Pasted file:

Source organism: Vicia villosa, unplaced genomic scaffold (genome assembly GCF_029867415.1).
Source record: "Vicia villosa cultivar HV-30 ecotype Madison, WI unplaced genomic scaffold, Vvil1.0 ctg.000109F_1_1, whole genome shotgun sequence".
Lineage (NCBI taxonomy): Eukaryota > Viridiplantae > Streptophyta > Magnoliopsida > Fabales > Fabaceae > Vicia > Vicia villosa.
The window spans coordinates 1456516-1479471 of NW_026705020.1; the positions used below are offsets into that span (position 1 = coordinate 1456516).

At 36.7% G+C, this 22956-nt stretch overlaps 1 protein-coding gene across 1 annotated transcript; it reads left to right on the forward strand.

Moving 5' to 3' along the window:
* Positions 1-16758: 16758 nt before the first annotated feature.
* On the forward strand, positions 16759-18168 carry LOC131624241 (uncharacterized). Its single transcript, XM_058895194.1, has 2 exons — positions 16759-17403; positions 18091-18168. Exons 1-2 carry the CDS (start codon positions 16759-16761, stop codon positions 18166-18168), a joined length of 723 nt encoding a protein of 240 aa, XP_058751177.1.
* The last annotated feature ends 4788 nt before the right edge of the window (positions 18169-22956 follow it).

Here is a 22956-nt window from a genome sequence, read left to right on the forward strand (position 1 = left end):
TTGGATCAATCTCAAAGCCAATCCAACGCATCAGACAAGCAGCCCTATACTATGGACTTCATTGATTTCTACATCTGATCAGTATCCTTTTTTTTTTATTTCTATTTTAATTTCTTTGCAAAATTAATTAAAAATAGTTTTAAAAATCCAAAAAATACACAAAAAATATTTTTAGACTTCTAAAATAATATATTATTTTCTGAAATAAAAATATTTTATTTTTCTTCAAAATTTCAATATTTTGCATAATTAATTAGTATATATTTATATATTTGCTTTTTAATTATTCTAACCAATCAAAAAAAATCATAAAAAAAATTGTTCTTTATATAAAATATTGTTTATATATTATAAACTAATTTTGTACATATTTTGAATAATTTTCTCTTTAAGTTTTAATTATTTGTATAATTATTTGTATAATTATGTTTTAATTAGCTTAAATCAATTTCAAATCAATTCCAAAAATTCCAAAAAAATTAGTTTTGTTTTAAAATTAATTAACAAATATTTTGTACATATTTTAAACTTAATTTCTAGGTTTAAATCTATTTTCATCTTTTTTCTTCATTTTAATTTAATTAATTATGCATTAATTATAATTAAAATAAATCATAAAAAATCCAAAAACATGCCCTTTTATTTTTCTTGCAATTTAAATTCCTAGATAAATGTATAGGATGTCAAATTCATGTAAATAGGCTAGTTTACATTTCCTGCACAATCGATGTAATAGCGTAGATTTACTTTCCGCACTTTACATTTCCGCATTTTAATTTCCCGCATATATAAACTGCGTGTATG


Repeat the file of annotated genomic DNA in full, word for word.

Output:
Source organism: Vicia villosa, unplaced genomic scaffold (genome assembly GCF_029867415.1).
Source record: "Vicia villosa cultivar HV-30 ecotype Madison, WI unplaced genomic scaffold, Vvil1.0 ctg.000109F_1_1, whole genome shotgun sequence".
Lineage (NCBI taxonomy): Eukaryota > Viridiplantae > Streptophyta > Magnoliopsida > Fabales > Fabaceae > Vicia > Vicia villosa.
The window spans coordinates 1456516-1479471 of NW_026705020.1; the positions used below are offsets into that span (position 1 = coordinate 1456516).

At 36.7% G+C, this 22956-nt stretch overlaps 1 protein-coding gene across 1 annotated transcript; it reads left to right on the forward strand.

Moving 5' to 3' along the window:
* Positions 1-16758: 16758 nt before the first annotated feature.
* On the forward strand, positions 16759-18168 carry LOC131624241 (uncharacterized). Its single transcript, XM_058895194.1, has 2 exons — positions 16759-17403; positions 18091-18168. Exons 1-2 carry the CDS (start codon positions 16759-16761, stop codon positions 18166-18168), a joined length of 723 nt encoding a protein of 240 aa, XP_058751177.1.
* The last annotated feature ends 4788 nt before the right edge of the window (positions 18169-22956 follow it).

Here is a 22956-nt window from a genome sequence, read left to right on the forward strand (position 1 = left end):
TTGGATCAATCTCAAAGCCAATCCAACGCATCAGACAAGCAGCCCTATACTATGGACTTCATTGATTTCTACATCTGATCAGTATCCTTTTTTTTTTATTTCTATTTTAATTTCTTTGCAAAATTAATTAAAAATAGTTTTAAAAATCCAAAAAATACACAAAAAATATTTTTAGACTTCTAAAATAATATATTATTTTCTGAAATAAAAATATTTTATTTTTCTTCAAAATTTCAATATTTTGCATAATTAATTAGTATATATTTATATATTTGCTTTTTAATTATTCTAACCAATCAAAAAAAATCATAAAAAAAATTGTTCTTTATATAAAATATTGTTTATATATTATAAACTAATTTTGTACATATTTTGAATAATTTTCTCTTTAAGTTTTAATTATTTGTATAATTATTTGTATAATTATGTTTTAATTAGCTTAAATCAATTTCAAATCAATTCCAAAAATTCCAAAAAAATTAGTTTTGTTTTAAAATTAATTAACAAATATTTTGTACATATTTTAAACTTAATTTCTAGGTTTAAATCTATTTTCATCTTTTTTCTTCATTTTAATTTAATTAATTATGCATTAATTATAATTAAAATAAATCATAAAAAATCCAAAAACATGCCCTTTTATTTTTCTTGCAATTTAAATTCCTAGATAAATGTATAGGATGTCAAATTCATGTAAATAGGCTAGTTTACATTTCCTGCACAATCGATGTAATAGCGTAGATTTACTTTCCGCACTTTACATTTCCGCATTTTAATTTCCCGCATATATAAACTGCGTGTATG